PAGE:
Control Over Precursor Conversion for the Synthesis of Tailored Group-VI Transition Metal Dichalcogenide Nanocrystals
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Control Over Precursor Conversion for the Synthesis of Tailored Group-VI Transition Metal Dichalcogenide Nanocrystals

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Transition metal dichalcogenides are a class of materials that are built from two-dimensional layers held together via Van der Waals interactions. These materials are structurally diverse and can adopt multiple phases. In particular, the group VI TMDs (MoS2, MoSe2, WS2, WSe2) exist in either a metastable 2M phase or the thermodynamically favored 2H phase. Material properties can be tuned by controlling the phase or the number of layers in the crystal, making controllable syntheses of these materials highly desired.

Colloidal synthesis offers a solution-phase route to solid-state materials. Conducting the synthesis in the solution phase allows a synthetic chemist to access a diverse parameter space that is usually not afforded with more traditional solid-state syntheses. This includes being able to tune reaction temperature, ligand environment, and precursor reactivity, which can easily lead to kinetically controlled reaction regimes and direct synthesis of metastable phases. This dissertation demonstrates that colloidal synthesis is a viable tool for phase tunable syntheses of TMDs, as well as investigating aspects that govern phase conversion.The coordination and reactivity of the tungsten precursor used can be influenced via the ligands used. Reactions performed in solutions of either the strongly coordinating oleic acid, or the weakly coordinating trioctylphosphine oxide are detailed in chapter 2. The size and phase of the nanocrystals are tuned, where increased amounts of oleic acid decrease the reactivity leading to large nanocrystals of the metastable 2M phase. Building upon the work outlined in chapter 2, chapter 3 leverages the reduced reactivity of the metal precursor in great amounts of oleic acid to synthesize metal selenide/tungsten diselenide heterostructures via a one-pot method. The delayed reactivity in oleic acid allows for the nucleation of other metal selenides prior to the secondary growth of WSe2. How the coordination environment of tungsten influences reactivity and nanocrystal formation is more rigorously evaluated in chapter 4. Heating W(CO)6 in the presence of either trioctylphosphine oxide or trioctylphosphine forms W(CO)6−x(L)x intermediates. Phosphine oxides promote CO labilization while phosphines hinder this process. Thus, performing reactions in TOPO lead to low-temperature syntheses of the metastable 2M phase, while those with TOP require additional heating. Insights into how morphology impacts phase conversion from the metastable 2M phase to the thermodynamically favored 2H phase are investigated in chapter 5. Reactions performed in trioctylphosphine oxide with differing concentration results in WSe2 nanocrystals with differing layer numbers. Here, high precursor concentrations lead to nanocrystals with increased number of layers without changing the lateral size of the nanocrystals. This change in nanocrystal morphology is accompanied by a reduction in the phase conversion rate from the 2M phase to the 2H phase. Phase conversion is likely slowed with increased interlayer binding energies. Finally, a synthetic route to monolayer TMD nanocrystals is outlined in chapter 6. Controlled heat-ups in the presence of excess trioctylphosphine result in ligands tightly bound to the basal plane of the TMDs. These ligands permanently separate the layers from one another, producing monolayers, and influence the electronic properties of the nanocrystals. Additionally, phase conversion is rapid in these monolayer-like systems.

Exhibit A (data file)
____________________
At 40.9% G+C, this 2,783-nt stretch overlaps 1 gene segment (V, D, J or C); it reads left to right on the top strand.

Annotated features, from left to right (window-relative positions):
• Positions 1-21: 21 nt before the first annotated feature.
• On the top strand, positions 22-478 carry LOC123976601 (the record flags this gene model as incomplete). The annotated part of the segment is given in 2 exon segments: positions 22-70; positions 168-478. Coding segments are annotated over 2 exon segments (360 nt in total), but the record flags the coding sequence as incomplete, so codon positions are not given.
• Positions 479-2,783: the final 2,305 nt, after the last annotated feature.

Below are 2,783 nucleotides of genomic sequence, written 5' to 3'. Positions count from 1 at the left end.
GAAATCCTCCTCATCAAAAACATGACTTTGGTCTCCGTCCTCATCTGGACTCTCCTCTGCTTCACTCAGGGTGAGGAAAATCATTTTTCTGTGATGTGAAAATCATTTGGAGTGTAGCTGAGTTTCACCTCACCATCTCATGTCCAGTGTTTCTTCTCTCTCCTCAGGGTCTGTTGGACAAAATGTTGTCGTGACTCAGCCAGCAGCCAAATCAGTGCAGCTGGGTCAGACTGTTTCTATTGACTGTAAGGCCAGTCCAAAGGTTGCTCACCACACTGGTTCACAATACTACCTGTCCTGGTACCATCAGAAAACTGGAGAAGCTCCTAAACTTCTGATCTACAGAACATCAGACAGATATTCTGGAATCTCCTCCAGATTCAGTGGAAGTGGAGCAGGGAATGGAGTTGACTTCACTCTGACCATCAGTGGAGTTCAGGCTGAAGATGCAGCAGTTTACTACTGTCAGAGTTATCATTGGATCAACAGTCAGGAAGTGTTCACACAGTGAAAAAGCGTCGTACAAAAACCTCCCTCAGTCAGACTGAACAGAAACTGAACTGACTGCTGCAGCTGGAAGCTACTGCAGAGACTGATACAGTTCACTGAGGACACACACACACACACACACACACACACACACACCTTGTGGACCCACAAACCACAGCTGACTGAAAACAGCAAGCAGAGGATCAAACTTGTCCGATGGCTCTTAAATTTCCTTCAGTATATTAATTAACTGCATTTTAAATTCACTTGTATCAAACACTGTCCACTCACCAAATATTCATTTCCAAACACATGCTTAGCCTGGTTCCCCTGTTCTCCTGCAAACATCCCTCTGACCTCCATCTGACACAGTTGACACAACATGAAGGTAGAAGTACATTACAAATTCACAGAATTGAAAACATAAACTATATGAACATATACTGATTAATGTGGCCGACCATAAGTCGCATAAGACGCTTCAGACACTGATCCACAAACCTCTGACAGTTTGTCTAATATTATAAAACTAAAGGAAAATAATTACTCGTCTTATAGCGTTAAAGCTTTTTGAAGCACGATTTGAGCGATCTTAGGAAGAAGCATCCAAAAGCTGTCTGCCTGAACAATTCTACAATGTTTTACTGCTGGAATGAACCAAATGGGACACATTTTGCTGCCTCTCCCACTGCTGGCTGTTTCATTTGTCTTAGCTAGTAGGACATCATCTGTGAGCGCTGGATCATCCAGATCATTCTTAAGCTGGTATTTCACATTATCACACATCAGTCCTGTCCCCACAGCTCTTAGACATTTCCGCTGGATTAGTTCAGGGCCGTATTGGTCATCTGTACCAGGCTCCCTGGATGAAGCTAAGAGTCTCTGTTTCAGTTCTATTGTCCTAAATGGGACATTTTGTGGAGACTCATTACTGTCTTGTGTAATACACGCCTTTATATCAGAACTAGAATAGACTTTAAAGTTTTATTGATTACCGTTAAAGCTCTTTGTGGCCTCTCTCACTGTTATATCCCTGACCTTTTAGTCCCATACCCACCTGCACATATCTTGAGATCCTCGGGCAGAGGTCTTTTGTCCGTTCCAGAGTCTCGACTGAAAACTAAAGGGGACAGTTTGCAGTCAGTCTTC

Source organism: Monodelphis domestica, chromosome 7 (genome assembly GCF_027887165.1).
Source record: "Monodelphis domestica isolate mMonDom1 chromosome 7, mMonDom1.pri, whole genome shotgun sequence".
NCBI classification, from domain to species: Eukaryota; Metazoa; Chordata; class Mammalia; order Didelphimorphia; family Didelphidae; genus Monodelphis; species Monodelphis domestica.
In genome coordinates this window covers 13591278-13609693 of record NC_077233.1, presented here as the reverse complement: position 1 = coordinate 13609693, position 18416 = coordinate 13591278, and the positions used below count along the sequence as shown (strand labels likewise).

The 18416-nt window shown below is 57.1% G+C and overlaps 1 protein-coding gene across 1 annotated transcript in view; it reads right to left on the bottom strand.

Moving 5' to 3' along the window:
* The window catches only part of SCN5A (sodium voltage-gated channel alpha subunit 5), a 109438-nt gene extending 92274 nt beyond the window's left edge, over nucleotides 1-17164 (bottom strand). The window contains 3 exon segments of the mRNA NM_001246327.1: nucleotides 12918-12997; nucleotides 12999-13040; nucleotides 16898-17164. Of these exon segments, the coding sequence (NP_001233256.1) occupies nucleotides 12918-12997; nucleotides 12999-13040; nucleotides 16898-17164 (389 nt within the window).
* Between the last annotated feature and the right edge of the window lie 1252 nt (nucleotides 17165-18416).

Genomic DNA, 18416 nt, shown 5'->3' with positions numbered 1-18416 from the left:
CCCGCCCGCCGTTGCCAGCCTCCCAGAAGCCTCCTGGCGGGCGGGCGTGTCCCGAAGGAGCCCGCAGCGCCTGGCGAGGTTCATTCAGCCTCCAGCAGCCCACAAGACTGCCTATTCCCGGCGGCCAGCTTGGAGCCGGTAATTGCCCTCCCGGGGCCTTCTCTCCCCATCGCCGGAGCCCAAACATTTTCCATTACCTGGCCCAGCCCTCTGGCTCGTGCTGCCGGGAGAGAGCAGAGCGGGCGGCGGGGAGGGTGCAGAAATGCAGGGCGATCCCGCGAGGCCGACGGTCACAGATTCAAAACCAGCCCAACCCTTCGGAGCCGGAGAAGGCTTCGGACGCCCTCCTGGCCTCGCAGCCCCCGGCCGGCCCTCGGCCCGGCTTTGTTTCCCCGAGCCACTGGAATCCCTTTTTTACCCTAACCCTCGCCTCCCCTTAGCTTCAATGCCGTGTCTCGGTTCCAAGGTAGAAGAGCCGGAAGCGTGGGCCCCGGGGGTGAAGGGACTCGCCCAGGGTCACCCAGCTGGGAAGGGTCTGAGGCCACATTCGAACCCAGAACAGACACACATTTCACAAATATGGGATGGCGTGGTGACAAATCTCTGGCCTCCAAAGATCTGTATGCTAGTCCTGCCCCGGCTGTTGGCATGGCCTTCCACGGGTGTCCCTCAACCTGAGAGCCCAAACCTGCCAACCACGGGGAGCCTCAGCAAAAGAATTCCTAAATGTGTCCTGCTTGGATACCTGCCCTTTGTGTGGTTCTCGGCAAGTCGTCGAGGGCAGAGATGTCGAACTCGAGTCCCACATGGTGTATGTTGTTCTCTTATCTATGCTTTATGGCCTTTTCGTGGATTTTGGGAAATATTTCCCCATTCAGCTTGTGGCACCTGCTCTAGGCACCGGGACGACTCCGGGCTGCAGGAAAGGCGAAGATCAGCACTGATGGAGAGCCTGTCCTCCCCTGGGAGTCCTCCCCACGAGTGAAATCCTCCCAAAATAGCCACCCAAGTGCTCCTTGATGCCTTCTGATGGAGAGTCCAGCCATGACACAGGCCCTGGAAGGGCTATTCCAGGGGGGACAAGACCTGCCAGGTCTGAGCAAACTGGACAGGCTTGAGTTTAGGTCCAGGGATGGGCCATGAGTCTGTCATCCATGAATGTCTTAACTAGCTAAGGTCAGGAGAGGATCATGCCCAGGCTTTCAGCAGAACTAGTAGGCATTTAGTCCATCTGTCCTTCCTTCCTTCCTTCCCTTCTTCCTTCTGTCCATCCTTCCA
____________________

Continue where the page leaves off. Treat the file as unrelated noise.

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This item is under embargo until January 12, 2025.